DNA has the power to cut short nightmares -- the horror of an innocent man behind bars for a crime someone else committed, the fear of a murderer walking free and looking to kill again.
In the past 16 years, DNA testing has freed scores of prisoners found to be wrongfully convicted, resolved old mysteries including murders and rapes and transformed the debate over the death penalty. It has shaken the foundations of the criminal justice system itself.
DNA proved pivotal again on Thursday, when an analysis confirmed that Roger Keith Coleman was indeed the man who raped, stabbed and nearly beheaded his sister-in-law, as a jury concluded.
Coleman was executed in 1992, proclaiming his innocence as he went to the electric chair.
The case was closely watched by both death penalty advocates and protesters because no executed convict in the US has ever been exonerated by scientific testing.
Despite the lack of an explosive result in the Coleman case, the power of DNA is unquestioned and is sure to come into play again.
Advocates for reform remain convinced that there are other executions that need to be retested, sure that an innocent person somewhere along the way has been executed -- even as prosecutors and courts have been hesitant to go back and revisit cases that juries and courts have deemed closed.
"There are many more like the Coleman case," said defense attorney Barry Scheck, co-founder of the New York-based Innocence Project, a legal clinic that seeks to exonerathe inmates through DNA testing.
"DNA has shown, whether it's the death penalty or not, there are flaws with eyewitness testimony, false confessions and crime labs. We know many more people have been wrongfully convicted than anyone thought." Scheck said.
It took years of effort to get DNA evidence accepted by the courts, with the first exoneration -- of David Vasquez, convicted of second degree murder in Virginia -- coming in 1989. It began with a trickle, and then became a flood. The 100th exoneration came in late 2001.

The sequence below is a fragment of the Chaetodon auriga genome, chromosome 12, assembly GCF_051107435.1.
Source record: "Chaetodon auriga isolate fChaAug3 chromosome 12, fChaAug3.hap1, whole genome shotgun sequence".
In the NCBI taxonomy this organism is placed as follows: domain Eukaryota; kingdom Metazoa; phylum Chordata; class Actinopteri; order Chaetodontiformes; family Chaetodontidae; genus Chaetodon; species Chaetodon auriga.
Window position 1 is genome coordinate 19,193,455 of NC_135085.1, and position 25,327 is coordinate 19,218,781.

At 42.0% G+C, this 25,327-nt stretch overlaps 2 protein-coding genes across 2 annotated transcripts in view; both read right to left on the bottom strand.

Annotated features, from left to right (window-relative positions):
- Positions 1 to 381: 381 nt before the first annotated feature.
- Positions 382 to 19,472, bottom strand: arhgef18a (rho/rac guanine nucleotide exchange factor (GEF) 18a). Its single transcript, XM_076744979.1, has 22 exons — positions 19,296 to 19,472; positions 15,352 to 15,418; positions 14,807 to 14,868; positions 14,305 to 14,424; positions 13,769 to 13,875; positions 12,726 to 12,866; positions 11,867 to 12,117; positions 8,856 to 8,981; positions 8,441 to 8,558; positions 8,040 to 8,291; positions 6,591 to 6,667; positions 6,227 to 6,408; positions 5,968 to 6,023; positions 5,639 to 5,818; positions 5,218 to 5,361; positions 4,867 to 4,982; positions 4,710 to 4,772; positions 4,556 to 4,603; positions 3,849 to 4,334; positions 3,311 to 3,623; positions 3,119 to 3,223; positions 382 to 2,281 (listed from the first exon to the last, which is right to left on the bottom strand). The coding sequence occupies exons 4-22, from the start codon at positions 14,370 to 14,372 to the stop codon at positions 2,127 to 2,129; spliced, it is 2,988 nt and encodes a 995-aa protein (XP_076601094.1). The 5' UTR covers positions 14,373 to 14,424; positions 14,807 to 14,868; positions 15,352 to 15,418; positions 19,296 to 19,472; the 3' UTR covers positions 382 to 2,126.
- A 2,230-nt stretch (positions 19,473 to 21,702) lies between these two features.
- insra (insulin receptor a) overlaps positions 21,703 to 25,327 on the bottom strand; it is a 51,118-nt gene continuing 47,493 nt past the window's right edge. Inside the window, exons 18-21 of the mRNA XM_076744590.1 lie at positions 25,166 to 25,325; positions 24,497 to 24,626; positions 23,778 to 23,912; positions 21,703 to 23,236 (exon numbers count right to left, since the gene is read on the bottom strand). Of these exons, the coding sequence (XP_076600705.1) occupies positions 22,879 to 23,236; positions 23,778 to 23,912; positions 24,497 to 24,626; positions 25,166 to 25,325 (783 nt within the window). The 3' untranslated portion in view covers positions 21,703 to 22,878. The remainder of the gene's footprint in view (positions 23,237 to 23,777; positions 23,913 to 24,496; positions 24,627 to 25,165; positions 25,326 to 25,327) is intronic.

"There are all these cases. There's a crescendo of cases, of innocence," Scheck said.
And the impact has hit everyone from police officers to judges.
"It was a world-shattering event," said Geoff Alpert, a criminal justice professor at the University of South Carolina. "It's kind of like computers. That's how my kids think of it. The before and after differences are enormous."
Scheck and others such as Centurion Ministries, a New Jersey organization that investigated Coleman's case and became convinced of his innocence, argue that with DNA tests exonerating 172 wrongfully convicted prisoners over the years, the technology raises bigger questions about the justice system itself.
By proving flaws, DNA raises doubts about other cases in which genetic testing doesn't play a part. DNA only can help in cases where biological evidence ties the victim to the criminal, such as rape cases or murder cases where the criminal's blood or skin -- or maybe even a chewed-up piece of gum -- is left behind.
But DNA evidence cuts both ways -- as in the Coleman case.
Death-penalty supporters say DNA can help strengthen the case for capital punishment by determining with scientific certainty that those convicted are guilty.
Such supporters say they're willing to support ways to curb flaws that lead to wrongful convictions -- from presenting photo lineups of suspects to victims to videotaping police interrogations that can lead to false confessions. But they dismiss allegations that DNA evidence proves the justice system is deeply flawed.